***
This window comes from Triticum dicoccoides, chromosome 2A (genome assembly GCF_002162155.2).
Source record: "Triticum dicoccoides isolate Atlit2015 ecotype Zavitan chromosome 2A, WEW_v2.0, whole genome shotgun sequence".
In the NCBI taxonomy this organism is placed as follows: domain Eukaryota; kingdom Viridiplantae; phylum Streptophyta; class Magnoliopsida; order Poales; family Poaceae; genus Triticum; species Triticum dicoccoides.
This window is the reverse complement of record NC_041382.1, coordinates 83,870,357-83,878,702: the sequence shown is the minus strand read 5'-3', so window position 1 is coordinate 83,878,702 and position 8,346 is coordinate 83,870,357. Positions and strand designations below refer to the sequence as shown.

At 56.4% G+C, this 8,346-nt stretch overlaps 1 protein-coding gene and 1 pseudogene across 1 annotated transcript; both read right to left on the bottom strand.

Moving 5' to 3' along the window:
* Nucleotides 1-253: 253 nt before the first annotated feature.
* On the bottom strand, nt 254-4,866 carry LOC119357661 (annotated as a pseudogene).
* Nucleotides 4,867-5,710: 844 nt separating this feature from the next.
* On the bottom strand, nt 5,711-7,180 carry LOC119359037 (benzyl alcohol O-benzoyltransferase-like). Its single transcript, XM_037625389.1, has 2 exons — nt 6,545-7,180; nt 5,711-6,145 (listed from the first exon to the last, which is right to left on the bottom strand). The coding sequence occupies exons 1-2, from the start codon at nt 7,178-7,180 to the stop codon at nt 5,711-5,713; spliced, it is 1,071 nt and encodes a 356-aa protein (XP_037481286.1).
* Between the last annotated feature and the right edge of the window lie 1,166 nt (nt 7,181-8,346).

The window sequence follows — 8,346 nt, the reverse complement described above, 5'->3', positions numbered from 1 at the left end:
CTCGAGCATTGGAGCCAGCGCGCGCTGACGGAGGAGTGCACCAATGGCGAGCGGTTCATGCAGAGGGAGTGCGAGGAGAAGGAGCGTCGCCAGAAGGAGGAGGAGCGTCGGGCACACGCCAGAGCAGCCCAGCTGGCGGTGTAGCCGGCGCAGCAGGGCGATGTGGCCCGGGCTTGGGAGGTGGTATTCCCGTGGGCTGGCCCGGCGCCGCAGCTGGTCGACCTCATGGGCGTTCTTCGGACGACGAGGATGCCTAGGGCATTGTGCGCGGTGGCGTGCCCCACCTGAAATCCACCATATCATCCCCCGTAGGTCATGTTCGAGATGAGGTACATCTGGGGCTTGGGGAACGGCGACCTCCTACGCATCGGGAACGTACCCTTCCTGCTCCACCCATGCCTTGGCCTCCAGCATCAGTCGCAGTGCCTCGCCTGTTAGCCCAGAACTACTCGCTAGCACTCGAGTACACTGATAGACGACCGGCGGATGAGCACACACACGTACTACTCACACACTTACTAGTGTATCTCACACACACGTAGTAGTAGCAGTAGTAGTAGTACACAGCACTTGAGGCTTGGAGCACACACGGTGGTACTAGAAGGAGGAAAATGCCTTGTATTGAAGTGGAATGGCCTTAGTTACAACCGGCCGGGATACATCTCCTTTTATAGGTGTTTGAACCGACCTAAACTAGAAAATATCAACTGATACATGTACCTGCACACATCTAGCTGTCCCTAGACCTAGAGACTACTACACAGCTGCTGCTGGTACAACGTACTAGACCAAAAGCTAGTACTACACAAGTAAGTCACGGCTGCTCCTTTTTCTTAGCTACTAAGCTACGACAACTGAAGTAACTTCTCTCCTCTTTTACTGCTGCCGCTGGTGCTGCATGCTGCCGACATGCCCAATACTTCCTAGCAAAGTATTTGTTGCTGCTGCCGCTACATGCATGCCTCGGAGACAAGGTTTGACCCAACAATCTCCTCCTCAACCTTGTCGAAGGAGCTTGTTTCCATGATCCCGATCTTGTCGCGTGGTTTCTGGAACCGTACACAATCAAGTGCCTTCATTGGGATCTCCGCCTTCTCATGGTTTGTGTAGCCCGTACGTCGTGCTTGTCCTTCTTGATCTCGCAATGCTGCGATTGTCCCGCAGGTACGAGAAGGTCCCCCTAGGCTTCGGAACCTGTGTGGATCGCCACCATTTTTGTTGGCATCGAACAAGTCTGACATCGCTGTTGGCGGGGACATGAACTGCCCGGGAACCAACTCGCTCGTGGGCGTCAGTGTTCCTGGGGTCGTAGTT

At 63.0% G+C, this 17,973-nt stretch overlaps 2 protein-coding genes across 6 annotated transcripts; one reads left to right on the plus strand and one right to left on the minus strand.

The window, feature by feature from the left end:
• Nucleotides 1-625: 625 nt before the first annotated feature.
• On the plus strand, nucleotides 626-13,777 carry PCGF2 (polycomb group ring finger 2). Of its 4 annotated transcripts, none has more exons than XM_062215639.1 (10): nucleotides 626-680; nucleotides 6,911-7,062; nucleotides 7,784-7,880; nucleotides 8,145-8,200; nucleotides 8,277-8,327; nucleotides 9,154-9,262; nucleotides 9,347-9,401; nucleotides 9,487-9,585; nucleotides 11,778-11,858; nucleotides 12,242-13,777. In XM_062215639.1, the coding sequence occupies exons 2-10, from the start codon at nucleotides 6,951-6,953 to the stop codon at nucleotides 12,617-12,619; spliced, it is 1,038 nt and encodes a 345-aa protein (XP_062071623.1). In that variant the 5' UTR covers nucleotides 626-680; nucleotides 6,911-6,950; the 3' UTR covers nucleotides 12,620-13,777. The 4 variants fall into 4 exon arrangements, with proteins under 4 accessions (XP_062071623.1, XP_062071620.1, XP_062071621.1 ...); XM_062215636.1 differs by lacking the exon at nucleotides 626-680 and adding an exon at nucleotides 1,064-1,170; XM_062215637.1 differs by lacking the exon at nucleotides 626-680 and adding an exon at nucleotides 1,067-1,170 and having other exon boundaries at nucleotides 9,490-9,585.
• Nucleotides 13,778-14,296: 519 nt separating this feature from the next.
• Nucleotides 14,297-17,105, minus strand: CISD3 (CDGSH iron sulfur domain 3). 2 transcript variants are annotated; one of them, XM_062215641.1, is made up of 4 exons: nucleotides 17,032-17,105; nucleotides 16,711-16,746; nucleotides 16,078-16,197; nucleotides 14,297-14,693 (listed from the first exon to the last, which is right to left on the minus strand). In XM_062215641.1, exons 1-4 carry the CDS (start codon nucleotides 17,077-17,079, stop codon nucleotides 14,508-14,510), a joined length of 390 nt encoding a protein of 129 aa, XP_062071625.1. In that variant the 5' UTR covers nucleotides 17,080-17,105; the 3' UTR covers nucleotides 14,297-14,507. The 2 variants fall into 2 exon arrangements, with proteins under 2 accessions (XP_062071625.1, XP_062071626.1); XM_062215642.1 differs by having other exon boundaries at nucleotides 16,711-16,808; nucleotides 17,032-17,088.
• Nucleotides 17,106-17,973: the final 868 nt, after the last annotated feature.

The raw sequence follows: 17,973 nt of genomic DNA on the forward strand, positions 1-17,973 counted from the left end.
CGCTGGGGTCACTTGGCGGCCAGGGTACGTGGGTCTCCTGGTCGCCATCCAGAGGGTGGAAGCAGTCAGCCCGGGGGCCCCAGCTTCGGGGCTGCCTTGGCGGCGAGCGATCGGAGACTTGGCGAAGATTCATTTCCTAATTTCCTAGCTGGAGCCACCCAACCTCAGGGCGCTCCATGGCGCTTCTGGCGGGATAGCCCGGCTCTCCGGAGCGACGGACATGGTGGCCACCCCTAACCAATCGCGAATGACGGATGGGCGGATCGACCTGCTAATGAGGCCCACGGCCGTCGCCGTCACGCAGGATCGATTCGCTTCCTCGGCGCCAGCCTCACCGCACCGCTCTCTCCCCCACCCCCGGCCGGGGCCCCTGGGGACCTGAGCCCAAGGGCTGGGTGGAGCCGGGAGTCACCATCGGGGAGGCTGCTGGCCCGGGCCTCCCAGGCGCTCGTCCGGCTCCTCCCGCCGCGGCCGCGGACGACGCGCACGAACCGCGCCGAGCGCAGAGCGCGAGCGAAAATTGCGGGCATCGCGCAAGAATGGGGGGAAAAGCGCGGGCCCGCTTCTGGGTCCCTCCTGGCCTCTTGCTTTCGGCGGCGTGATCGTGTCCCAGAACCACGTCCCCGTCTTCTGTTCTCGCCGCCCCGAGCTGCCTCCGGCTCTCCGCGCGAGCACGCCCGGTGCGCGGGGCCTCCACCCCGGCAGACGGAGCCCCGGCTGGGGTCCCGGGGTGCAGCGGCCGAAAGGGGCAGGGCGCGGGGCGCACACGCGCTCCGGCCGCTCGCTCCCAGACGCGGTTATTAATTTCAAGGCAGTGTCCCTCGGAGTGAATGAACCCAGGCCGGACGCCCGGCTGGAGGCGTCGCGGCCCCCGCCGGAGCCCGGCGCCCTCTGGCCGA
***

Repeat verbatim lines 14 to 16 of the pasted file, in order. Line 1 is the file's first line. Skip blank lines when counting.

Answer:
At 63.0% G+C, this 17,973-nt stretch overlaps 2 protein-coding genes across 6 annotated transcripts; one reads left to right on the plus strand and one right to left on the minus strand.

The window, feature by feature from the left end:
• Nucleotides 1-625: 625 nt before the first annotated feature.